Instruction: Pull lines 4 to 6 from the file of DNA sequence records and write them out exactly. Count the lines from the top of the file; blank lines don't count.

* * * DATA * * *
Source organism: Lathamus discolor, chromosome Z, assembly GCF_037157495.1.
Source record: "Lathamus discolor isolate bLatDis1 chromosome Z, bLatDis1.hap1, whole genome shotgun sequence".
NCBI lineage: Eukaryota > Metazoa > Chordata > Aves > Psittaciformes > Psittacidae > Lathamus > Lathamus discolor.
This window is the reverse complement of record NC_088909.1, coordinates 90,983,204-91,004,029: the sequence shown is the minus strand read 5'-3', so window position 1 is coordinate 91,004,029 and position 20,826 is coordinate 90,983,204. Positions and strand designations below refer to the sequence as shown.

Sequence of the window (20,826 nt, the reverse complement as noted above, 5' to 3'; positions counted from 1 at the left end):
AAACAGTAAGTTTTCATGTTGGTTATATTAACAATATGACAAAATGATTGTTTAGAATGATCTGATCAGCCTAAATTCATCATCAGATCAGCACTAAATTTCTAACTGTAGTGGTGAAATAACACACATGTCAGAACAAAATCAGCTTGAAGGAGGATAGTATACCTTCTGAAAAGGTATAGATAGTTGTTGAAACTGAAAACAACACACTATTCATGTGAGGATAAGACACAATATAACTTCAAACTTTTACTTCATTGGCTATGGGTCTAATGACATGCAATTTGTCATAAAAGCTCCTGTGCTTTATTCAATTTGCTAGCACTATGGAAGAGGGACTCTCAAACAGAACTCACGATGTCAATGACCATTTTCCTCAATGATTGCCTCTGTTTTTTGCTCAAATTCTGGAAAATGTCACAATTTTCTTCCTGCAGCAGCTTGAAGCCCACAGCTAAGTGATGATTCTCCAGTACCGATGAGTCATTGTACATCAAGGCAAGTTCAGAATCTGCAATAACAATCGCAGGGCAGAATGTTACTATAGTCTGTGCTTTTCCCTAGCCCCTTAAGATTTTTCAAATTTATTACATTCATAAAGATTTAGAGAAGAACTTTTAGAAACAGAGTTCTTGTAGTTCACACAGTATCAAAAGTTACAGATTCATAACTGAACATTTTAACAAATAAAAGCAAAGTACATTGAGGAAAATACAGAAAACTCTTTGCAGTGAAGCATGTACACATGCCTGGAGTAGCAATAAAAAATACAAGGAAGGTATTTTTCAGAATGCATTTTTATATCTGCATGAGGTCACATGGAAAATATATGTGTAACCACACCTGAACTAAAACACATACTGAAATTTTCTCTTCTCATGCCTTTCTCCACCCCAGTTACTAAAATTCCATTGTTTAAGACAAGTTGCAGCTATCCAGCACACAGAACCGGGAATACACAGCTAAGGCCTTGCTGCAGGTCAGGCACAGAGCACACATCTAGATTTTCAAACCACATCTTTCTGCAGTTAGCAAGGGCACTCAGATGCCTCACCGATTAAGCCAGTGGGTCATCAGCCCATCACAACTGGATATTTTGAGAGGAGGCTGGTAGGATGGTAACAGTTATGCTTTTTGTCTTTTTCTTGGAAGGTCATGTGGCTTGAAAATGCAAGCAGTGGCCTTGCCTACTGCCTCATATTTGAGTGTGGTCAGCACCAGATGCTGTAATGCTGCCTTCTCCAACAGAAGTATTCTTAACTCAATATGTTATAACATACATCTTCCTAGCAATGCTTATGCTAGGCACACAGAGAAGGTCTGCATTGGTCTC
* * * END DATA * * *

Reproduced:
This window is the reverse complement of record NC_088909.1, coordinates 90,983,204-91,004,029: the sequence shown is the minus strand read 5'-3', so window position 1 is coordinate 91,004,029 and position 20,826 is coordinate 90,983,204. Positions and strand designations below refer to the sequence as shown.

Sequence of the window (20,826 nt, the reverse complement as noted above, 5' to 3'; positions counted from 1 at the left end):
AAACAGTAAGTTTTCATGTTGGTTATATTAACAATATGACAAAATGATTGTTTAGAATGATCTGATCAGCCTAAATTCATCATCAGATCAGCACTAAATTTCTAACTGTAGTGGTGAAATAACACACATGTCAGAACAAAATCAGCTTGAAGGAGGATAGTATACCTTCTGAAAAGGTATAGATAGTTGTTGAAACTGAAAACAACACACTATTCATGTGAGGATAAGACACAATATAACTTCAAACTTTTACTTCATTGGCTATGGGTCTAATGACATGCAATTTGTCATAAAAGCTCCTGTGCTTTATTCAATTTGCTAGCACTATGGAAGAGGGACTCTCAAACAGAACTCACGATGTCAATGACCATTTTCCTCAATGATTGCCTCTGTTTTTTGCTCAAATTCTGGAAAATGTCACAATTTTCTTCCTGCAGCAGCTTGAAGCCCACAGCTAAGTGATGATTCTCCAGTACCGATGAGTCATTGTACATCAAGGCAAGTTCAGAATCTGCAATAACAATCGCAGGGCAGAATGTTACTATAGTCTGTGCTTTTCCCTAGCCCCTTAAGATTTTTCAAATTTATTACATTCATAAAGATTTAGAGAAGAACTTTTAGAAACAGAGTTCTTGTAGTTCACACAGTATCAAAAGTTACAGATTCATAACTGAACATTTTAACAAATAAAAGCAAAGTACATTGAGGAAAATACAGAAAACTCTTTGCAGTGAAGCATGTACACATGCCTGGAGTAGCAATAAAAAATACAAGGAAGGTATTTTTCAGAATGCATTTTTATATCTGCATGAGGTCACATGGAAAATATATGTGTAACCACACCTGAACTAAAACACATACTGAAATTTTCTCTTCTCATGCCTTTCTCCACCCCAGTTACTAAAATTCCATTGTTTAAGACAAGTTGCAGCTATCCAGCACACAGAACCGGGAATACACAGCTAAGGCCTTGCTGCAGGTCAGGCACAGAGCACACATCTAGATTTTCAAACCACATCTTTCTGCAGTTAGCAAGGGCACTCAGATGCCTCACCGATTAAGCCAGTGGGTCATCAGCCCATCACAACTGGATATTTTGAGAGGAGGCTGGTAGGATGGTAACAGTTATGCTTTTTGTCTTTTTCTTGGAAGGTCATGTGGCTTGAAAATGCAAGCAGTGGCCTTGCCTACTGCCTCATATTTGAGTGTGGTCAGCACCAGATGCTGTAATGCTGCCTTCTCCAACAGAAGTATTCTTAACTCAATATGTTATAACATACATCTTCCTAGCAATGCTTATGCTAGGCACACAGAGAAGGTCTGCATTGGTCTC